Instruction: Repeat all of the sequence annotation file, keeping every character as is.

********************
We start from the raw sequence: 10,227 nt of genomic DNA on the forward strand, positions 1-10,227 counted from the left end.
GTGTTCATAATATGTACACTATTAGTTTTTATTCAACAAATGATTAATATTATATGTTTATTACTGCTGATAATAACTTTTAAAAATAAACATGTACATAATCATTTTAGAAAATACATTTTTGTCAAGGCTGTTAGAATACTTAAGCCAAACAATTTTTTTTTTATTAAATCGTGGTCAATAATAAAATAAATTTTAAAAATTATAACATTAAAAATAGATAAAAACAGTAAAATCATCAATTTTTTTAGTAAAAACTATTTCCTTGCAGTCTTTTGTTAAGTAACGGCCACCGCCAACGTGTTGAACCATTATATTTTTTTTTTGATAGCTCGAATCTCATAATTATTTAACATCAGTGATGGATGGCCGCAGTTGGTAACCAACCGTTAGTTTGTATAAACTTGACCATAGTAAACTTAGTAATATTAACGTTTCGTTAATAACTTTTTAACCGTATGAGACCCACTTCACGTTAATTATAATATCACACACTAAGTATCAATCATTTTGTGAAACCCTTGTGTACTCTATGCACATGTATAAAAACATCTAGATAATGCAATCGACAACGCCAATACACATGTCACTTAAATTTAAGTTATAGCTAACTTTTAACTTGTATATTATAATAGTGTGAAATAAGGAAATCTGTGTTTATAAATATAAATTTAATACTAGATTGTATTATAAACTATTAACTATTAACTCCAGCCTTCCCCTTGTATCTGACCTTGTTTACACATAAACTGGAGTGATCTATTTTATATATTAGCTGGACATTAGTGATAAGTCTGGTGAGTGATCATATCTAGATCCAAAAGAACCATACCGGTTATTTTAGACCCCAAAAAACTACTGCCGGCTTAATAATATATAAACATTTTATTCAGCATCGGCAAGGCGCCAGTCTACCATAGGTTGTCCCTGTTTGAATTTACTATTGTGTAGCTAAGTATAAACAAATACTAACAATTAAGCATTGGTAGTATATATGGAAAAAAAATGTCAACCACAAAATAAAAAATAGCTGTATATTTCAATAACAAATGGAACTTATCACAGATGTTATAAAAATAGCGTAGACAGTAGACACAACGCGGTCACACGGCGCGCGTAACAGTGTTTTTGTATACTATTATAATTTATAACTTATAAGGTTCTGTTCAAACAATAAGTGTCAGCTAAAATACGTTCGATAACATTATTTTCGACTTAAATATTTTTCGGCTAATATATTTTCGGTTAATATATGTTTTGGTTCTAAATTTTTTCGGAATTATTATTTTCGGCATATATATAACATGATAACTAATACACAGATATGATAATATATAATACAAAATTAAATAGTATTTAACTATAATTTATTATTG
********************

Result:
We start from the raw sequence: 10,227 nt of genomic DNA on the forward strand, positions 1-10,227 counted from the left end.
GTGTTCATAATATGTACACTATTAGTTTTTATTCAACAAATGATTAATATTATATGTTTATTACTGCTGATAATAACTTTTAAAAATAAACATGTACATAATCATTTTAGAAAATACATTTTTGTCAAGGCTGTTAGAATACTTAAGCCAAACAATTTTTTTTTTATTAAATCGTGGTCAATAATAAAATAAATTTTAAAAATTATAACATTAAAAATAGATAAAAACAGTAAAATCATCAATTTTTTTAGTAAAAACTATTTCCTTGCAGTCTTTTGTTAAGTAACGGCCACCGCCAACGTGTTGAACCATTATATTTTTTTTTTGATAGCTCGAATCTCATAATTATTTAACATCAGTGATGGATGGCCGCAGTTGGTAACCAACCGTTAGTTTGTATAAACTTGACCATAGTAAACTTAGTAATATTAACGTTTCGTTAATAACTTTTTAACCGTATGAGACCCACTTCACGTTAATTATAATATCACACACTAAGTATCAATCATTTTGTGAAACCCTTGTGTACTCTATGCACATGTATAAAAACATCTAGATAATGCAATCGACAACGCCAATACACATGTCACTTAAATTTAAGTTATAGCTAACTTTTAACTTGTATATTATAATAGTGTGAAATAAGGAAATCTGTGTTTATAAATATAAATTTAATACTAGATTGTATTATAAACTATTAACTATTAACTCCAGCCTTCCCCTTGTATCTGACCTTGTTTACACATAAACTGGAGTGATCTATTTTATATATTAGCTGGACATTAGTGATAAGTCTGGTGAGTGATCATATCTAGATCCAAAAGAACCATACCGGTTATTTTAGACCCCAAAAAACTACTGCCGGCTTAATAATATATAAACATTTTATTCAGCATCGGCAAGGCGCCAGTCTACCATAGGTTGTCCCTGTTTGAATTTACTATTGTGTAGCTAAGTATAAACAAATACTAACAATTAAGCATTGGTAGTATATATGGAAAAAAAATGTCAACCACAAAATAAAAAATAGCTGTATATTTCAATAACAAATGGAACTTATCACAGATGTTATAAAAATAGCGTAGACAGTAGACACAACGCGGTCACACGGCGCGCGTAACAGTGTTTTTGTATACTATTATAATTTATAACTTATAAGGTTCTGTTCAAACAATAAGTGTCAGCTAAAATACGTTCGATAACATTATTTTCGACTTAAATATTTTTCGGCTAATATATTTTCGGTTAATATATGTTTTGGTTCTAAATTTTTTCGGAATTATTATTTTCGGCATATATATAACATGATAACTAATACACAGATATGATAATATATAATACAAAATTAAATAGTATTTAACTATAATTTATTATTG